Looking after funding development for Link, I am mainly desk-based at our central office in Edinburgh, but this May I had the exciting opportunity to visit Uganda for the first time. The trip was focused on meeting funders of our work in Uganda as well as building relationships with prospective supporters, such as some of the big companies based in Kampala.
Arriving into Entebbe was about as different from the country I’d connected through – Qatar - as imaginable, and passing by lush greenery, fields of flowers and the vast Lake Victoria were a beautiful change from the baking dry and beige surroundings of Doha.
In Kampala I met colleagues from The William and Flora Hewlett Foundation, who recently supported us to carry out research into the state of school improvement in Uganda through a scoping study looking at the multitude of fragmented mechanisms existing across the country. Ultimately, we plan to use this to develop a collaborative strategy for national school improvement - an ambitious and exciting goal driven by a vast need; Uganda is one of the least developed countries in the world, with the highest youth population and one of the highest unemployment rates.
The visit was a valuable opportunity for us to meet new Link Uganda team members. Josephine Akiru is our new Programme Director, who has joined Link with a wealth of valuable programme leadership and disability inclusion experience from Sense International, Action Aid Uganda and Plan Uganda. Ban Basaija is our new Education Advisor (and a former Link employee) who has over 13 years of experience in managing school improvement projects for global NGOs such as Save the Children and Build Africa.
Together we visited a school benefiting from UK AID Girls’ Education Challenge funding, to give our funding partners from The Hewlett Foundation an insight into how we support schools to improve leadership and teaching and optimise management of scarce resources to help children gain a quality education. Cambridge Primary School is located in a remote location on the outskirts of Kampala, in an area where deprivation and poverty levels are high and learning outcomes poor.
Our local team, together with partners from the Department of Education Standards (DES), delivered a School Management Simulation Training (SMST) session with participants from Cambridge and several other local schools. The SMST is a unique tool designed to help school leadership and teachers make the best use of available resources in the school environment and prioritise teaching quality and learning outcomes. The idea is for groups of up to five (a mix of school leaders, teachers, administrative staff and community members from different schools) to imagine themselves as a hypothetical school and be challenged with a number of different scenarios. Throughout, they used the SMST ‘board game’ to allocate counters representing various school resources, such as teachers, money, assets and government support, to school activities such as school management, school health and continuous professional development.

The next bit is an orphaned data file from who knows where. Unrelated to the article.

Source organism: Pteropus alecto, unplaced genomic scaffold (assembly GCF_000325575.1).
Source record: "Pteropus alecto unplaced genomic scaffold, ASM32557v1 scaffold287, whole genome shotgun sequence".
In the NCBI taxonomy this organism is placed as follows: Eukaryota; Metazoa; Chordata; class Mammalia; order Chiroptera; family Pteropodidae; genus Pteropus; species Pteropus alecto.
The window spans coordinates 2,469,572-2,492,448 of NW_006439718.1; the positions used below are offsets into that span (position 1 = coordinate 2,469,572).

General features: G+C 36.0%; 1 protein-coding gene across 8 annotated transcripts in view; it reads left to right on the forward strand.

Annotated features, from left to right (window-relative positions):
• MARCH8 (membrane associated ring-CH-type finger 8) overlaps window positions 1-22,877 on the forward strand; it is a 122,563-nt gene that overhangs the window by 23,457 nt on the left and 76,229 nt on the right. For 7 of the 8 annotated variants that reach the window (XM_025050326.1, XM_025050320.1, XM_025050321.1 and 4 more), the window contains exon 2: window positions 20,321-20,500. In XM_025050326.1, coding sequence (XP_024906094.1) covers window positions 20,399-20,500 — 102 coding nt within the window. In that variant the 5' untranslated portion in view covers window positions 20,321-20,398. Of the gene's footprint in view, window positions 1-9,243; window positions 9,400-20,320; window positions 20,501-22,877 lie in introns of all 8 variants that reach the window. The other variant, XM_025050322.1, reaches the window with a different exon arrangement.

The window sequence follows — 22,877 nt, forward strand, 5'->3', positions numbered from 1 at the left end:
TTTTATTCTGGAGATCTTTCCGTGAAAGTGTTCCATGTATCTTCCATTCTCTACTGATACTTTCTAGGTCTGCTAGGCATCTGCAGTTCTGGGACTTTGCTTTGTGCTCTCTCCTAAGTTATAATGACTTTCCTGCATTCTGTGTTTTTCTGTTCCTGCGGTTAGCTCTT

Our Link Uganda Programme Manager Mackay Ongona, alongside Andrew Okiror, a Schools Monitor from DES, took the teams through a number of challenges. They were asked to consider leadership dilemmas such as whether it is worth investing more in Continuous Professional Development for teachers, weighing up the value of building teaching expertise to achieve greater learning impact in the future against taking teachers’ time away from immediate learning impact in the classroom. Community participation was a key consideration, and participants were tasked to think about how schools can maximise good relationships with their community, and how any extra time the teacher has should be split between building relationships with government education officers or the community. Groups were also asked to think about spending of budgets in their school; for example if they had a request to spend money on a new activity such as a school function, what would they consider and how would they respond? At the end of the game the facilitators helped the teams calculate their final ‘scores’, which were based on measures of assessment such as the pupil/teacher ratio achieved at the end of all the changes, and the overall impact the teachers achieved for learning in the school. The group discussed lessons learnt and actions to take back to their school, from new thinking around school resources to the need to prioritise children’s learning and involve communities more. It was fantastic to see teams engage with the process and there was an element of light-hearted banter and humour as each team competed with each other in their decision-making.
Seeing the projects I’ve been writing about in funding bids at first-hand, and the enduring efforts and dedication of our local team, schools and communities was a special experience indeed. Aside from our work, I take home so many impressions about Kampala: the amazing openness and generosity shown by everyone I met, most of whom were working incredibly long hours with little sleep and low pay; the unexpected lush green landscapes of the city; the delicious produce grown locally such as mango, banana, avocado and pineapple; and the intimidating roads. There are so many people working in Kampala but living far outside that the daytime population of the city inflates by 1.5 million. As a result roads are consistently busy, highly polluted and dusty, and an experience to make you forever grateful for our western road networks, as much as we complain about them! In the future I’d definitely pack a pollution mask and lots of lightweight scarves for exploring on foot.
Thanks so much to The William and Flora Hewlett Foundation for their much-needed support of our work in Uganda.